Nothing and Beyond - The Golden Dunes of Jaisalmer

In the endless golden sands, he walked alone

Weary and tired but with a spirit so bold.

The colours he wore were bright but not brighter than his heart of gold.

You will find extraordinary beauty in the most barren places and extreme kindness in the most unexpected situations. This is Jaisalmer, a land of contradictions. The city will take you back in time showing you the abundance of rich culture and history in India while the desert shows you it’s nothingness. And in that nothingness, you will find beauty.

Raised in the coastal city, Chennai, I was used to moderation. It is never too hot or too cold. Everything has a defined limit which increased my fascination towards extremes. I was naturally excited at spending a month in Rajasthan and experiencing the sand dunes. Jaipur and Jodhpur had already made me fall in love with their charm and my colleague, Ranish and I were heading towards Jaisalmer. We spent our first week exploring the Jaisalmer fort and the city around it.

I was still wrapping my head around the fact that we were residing inside the Jaisalmer Fort, one of the few remaining living forts in the world. To have history and culture so closely knit with everyday life was a very new concept to me.

My first impression of Jaisalmer was how colorful if was. Every house had multi-colored curtains, carpets and cushions with a royal touch to it. Even the shops and restaurants were brightly decorated. I wondered whether this was done deliberately to balance the sand-colored buildings and the barren terrain. Irrespective of the reason, these colors create a very festive and cheerful atmosphere.I could not resist buying loads of trinkets and souvenirs to take back, bandhani dupattas and hand-embroidered rugs taking up most of the space. While I was not taking long strolls in the bazaar, I was busy trying every culinary delicacy on the menu from Laal maas, a thick mutton gravy made of yoghurt and spices, to Dal Bati Churma, a lentil based delicacy.

The locals were immensely proud of their heritage and roots, and I was often invited to take a look at their family tree and lineage. Everybody I met was a self-proclaimed History expert excitedly sharing various stories, myths and facts about the fort and the city. Nonetheless, each version was interesting and plausible. After a week of experiencing royalty, we decided to visit the Sand dunes. Sam and Khuri were the most popular options with Sam being slightly touristy than Khuri. We decided to ride through Kuldhara, Khuri and make our way to Sam dunes for the night.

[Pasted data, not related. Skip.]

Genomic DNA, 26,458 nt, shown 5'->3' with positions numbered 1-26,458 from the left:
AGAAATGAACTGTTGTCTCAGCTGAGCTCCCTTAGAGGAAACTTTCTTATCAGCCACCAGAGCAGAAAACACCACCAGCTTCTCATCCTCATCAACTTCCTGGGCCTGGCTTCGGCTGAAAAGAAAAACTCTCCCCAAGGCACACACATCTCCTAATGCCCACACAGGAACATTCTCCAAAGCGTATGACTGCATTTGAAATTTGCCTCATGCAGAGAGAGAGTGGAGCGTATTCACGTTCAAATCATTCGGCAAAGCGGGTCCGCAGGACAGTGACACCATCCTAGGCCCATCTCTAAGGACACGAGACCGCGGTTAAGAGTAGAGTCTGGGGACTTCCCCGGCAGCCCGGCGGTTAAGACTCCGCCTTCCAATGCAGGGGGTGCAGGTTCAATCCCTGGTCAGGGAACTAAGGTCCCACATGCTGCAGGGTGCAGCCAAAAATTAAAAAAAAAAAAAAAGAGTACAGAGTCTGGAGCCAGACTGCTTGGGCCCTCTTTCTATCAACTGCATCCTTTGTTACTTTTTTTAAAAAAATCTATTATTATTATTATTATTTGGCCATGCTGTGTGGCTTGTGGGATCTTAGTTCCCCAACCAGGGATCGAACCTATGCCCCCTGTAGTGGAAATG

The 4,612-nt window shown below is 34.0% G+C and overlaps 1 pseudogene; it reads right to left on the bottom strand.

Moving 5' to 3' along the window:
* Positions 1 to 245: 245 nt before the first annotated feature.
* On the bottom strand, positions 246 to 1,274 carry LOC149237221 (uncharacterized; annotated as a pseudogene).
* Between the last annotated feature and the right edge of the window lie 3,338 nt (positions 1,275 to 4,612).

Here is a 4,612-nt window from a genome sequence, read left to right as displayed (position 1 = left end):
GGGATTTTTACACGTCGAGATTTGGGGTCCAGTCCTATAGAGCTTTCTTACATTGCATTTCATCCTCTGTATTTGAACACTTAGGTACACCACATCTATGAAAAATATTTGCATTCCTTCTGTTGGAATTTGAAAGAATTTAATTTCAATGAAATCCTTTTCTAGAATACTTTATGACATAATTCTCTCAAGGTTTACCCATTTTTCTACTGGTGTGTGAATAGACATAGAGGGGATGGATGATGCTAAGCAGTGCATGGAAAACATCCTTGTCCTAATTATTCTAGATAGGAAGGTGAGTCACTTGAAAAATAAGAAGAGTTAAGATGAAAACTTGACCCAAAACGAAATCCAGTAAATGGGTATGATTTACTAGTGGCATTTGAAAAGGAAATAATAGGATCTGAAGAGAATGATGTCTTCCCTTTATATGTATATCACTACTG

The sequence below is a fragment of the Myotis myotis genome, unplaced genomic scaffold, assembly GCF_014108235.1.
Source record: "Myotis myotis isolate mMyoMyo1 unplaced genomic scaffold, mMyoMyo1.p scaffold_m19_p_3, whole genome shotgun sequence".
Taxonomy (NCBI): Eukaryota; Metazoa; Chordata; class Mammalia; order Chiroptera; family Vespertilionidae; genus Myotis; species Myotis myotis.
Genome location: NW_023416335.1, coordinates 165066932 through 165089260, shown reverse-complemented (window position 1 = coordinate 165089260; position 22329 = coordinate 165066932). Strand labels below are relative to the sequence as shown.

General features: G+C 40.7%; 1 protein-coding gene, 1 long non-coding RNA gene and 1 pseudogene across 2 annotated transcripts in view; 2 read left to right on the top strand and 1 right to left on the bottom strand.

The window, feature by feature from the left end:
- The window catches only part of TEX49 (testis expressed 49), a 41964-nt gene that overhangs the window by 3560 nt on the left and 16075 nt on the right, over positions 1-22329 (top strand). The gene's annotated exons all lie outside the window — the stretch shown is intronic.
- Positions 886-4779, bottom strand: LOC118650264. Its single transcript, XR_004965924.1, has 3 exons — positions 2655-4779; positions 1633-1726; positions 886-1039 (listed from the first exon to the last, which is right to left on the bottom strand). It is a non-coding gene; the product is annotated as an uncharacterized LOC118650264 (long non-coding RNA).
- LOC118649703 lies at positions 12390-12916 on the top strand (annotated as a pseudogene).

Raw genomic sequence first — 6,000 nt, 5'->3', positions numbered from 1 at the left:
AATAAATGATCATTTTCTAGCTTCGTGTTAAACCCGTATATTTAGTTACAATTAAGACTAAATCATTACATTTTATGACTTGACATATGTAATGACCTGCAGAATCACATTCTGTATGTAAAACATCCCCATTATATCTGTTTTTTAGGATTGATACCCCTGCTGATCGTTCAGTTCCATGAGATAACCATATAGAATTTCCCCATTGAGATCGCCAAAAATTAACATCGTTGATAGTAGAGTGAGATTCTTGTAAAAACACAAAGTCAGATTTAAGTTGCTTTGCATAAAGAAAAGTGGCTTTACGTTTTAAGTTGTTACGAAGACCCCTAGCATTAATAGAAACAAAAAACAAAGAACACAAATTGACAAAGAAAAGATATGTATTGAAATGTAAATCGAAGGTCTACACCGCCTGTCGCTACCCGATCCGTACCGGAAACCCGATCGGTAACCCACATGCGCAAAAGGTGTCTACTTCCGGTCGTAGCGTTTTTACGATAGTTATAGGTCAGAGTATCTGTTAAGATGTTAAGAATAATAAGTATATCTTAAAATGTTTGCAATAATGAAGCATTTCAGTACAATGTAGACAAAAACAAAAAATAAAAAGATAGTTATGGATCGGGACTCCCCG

I truly understood the meaning of a desert only after stepping out of the city. A fortnight in Rajasthan had not prepared me for what I was going to witness. Although it took just four hours to reach the dunes, that was the longest ride I experienced with the multiple stops we made. Ten minutes into it, the emptiness of our surroundings got to me. The seemingly- limitless dunes and no signs of life around us caused a very uneasy feeling. There was nothing, just silence and my own thoughts screaming loudly at me. The sun was everywhere soaking up every bit of energy and leaving us exhausted. Whenever we made a stop to rest up a bit, there was nothing we could turn to for shade.

Twice we came across some villagers grazing their goats and stopped for small conversations. Their warm smiles and willingness to share some water or snacks with us put our fast-paced, self-obsessed, urban lifestyle to shame. There was an unspoken rule of living and helping each other to get by that everyone seemed to share. It was the first time I realized how dependent we are on each other irrespective of which community or region we belong to. Interestingly, living in big cities where all our needs are catered to makes us an expert in turning a blind eye to this fact.

By evening, we made it to our camp at Sam Dunes. I was again taken by surprise at how luxurious and comfortable the arrangements were. After a well-deserved shower and some rest, we went to see the sunset. The beauty of the desert was in its full glory now. Silhouettes of men and camels walking across the orange horizon was spectacular. It was complemented by the folk music and dance shows that were conducted in all the campsites.There was a sudden change in the atmosphere and our moods, once the sun went down. The scorching heat was replaced by the cool breeze which became quite chilly as the evening passed.

After the cultural show ended, we had dinner and went on a small ride around our campsite. The desert at night was a completely different picture. We did some star-gazing and some customary soul-searching that such beautiful surroundings seem to evoke and called it a day. The ride back to the city was smooth as I started getting used to the terrain. Once the initial shock subsided, I was able to appreciate the barrenness and the unique beauty it holds.

I don’t remember what I expected out of Jaisalmer before visiting it or what can be expected out of endless dunes, but when one witnesses the full glory of deserts, you find a part of yourself there.

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